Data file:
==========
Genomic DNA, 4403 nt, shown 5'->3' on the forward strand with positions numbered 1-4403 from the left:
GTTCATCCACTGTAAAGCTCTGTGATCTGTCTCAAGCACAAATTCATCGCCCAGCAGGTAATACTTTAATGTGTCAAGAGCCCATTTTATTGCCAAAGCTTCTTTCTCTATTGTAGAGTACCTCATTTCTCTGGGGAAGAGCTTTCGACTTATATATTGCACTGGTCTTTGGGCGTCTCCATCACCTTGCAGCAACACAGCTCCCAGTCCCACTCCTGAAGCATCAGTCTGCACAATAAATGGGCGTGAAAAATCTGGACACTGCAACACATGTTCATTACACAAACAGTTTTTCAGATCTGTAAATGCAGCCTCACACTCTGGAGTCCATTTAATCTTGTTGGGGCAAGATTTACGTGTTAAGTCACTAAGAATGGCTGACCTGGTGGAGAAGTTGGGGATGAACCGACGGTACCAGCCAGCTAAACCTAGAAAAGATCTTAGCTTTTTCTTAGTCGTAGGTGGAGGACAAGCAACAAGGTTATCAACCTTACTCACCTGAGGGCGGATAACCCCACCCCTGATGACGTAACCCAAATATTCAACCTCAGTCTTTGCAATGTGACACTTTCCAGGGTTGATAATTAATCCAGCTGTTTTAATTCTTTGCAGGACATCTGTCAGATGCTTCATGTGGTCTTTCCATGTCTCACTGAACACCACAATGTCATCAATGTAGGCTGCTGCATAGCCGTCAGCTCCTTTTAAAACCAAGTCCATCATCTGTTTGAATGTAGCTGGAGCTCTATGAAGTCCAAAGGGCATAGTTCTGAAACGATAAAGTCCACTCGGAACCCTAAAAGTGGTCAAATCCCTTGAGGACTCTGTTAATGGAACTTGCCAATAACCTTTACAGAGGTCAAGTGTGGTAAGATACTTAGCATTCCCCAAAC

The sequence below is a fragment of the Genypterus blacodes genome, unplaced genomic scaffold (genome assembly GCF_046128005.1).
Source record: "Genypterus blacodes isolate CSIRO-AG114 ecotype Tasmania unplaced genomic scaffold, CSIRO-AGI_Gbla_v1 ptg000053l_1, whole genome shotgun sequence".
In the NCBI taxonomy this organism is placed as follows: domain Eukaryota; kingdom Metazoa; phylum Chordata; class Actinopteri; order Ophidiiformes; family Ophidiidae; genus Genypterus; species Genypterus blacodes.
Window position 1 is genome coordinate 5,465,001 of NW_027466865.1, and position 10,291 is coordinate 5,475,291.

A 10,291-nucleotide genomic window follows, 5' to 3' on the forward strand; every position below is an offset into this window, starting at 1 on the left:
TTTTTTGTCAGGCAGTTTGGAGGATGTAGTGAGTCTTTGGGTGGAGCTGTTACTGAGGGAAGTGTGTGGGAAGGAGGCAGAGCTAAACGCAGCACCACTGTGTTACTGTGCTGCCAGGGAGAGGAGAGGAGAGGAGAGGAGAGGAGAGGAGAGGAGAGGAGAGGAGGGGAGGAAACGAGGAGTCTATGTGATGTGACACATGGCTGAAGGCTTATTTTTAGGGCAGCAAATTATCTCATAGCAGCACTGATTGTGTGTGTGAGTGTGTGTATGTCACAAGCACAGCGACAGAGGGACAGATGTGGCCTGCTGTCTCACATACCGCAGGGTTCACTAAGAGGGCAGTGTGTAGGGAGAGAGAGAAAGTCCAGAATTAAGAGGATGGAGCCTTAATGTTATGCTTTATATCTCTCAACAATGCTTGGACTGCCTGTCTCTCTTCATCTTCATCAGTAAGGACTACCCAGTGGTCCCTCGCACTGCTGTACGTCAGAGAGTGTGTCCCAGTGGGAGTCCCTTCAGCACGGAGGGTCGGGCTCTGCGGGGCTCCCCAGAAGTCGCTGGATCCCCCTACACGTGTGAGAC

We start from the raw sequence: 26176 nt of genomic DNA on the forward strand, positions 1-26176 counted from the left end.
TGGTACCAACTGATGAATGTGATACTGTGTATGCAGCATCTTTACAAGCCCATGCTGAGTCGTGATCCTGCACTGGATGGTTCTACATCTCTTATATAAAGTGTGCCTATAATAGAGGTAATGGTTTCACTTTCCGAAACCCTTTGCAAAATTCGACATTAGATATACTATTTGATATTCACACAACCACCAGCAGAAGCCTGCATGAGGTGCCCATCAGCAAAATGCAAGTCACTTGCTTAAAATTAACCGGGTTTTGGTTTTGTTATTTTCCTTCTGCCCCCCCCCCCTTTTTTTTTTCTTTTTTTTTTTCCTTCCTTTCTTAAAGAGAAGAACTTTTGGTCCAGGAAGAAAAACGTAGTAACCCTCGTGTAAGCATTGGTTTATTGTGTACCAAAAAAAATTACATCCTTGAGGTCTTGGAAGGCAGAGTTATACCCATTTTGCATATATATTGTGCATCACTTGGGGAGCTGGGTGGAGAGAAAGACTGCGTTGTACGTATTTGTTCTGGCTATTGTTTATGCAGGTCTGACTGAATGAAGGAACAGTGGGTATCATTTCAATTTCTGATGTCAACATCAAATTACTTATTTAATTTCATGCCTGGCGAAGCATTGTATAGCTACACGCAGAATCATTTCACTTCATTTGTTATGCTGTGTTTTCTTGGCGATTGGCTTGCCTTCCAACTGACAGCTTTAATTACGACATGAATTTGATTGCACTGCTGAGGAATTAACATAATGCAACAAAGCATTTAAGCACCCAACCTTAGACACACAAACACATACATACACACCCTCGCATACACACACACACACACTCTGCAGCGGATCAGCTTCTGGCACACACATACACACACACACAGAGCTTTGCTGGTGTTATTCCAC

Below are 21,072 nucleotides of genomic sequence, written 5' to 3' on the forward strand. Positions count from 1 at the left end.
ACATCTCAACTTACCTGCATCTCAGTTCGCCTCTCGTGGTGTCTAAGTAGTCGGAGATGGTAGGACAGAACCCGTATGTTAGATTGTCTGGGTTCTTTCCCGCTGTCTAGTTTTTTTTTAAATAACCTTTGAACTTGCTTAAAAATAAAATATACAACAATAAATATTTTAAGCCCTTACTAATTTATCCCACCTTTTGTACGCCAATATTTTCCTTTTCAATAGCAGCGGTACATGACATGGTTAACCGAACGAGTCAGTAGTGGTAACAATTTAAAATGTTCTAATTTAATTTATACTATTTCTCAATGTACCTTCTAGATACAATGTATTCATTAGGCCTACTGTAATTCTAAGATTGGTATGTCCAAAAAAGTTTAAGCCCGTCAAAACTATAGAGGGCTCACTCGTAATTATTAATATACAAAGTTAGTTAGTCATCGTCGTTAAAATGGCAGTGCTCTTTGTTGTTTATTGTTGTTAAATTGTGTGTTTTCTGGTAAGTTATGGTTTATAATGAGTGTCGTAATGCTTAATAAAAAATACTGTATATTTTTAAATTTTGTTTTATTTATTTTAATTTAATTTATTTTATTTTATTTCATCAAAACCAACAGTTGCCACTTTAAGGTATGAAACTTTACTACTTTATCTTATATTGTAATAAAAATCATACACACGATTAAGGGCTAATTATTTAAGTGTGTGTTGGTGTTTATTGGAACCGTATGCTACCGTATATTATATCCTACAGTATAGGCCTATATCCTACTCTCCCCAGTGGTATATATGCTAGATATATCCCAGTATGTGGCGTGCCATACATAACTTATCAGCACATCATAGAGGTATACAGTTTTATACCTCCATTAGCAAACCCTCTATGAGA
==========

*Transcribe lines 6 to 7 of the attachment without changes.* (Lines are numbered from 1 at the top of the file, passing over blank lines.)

Window position 1 is genome coordinate 5,465,001 of NW_027466865.1, and position 10,291 is coordinate 5,475,291.

A 10,291-nucleotide genomic window follows, 5' to 3' on the forward strand; every position below is an offset into this window, starting at 1 on the left: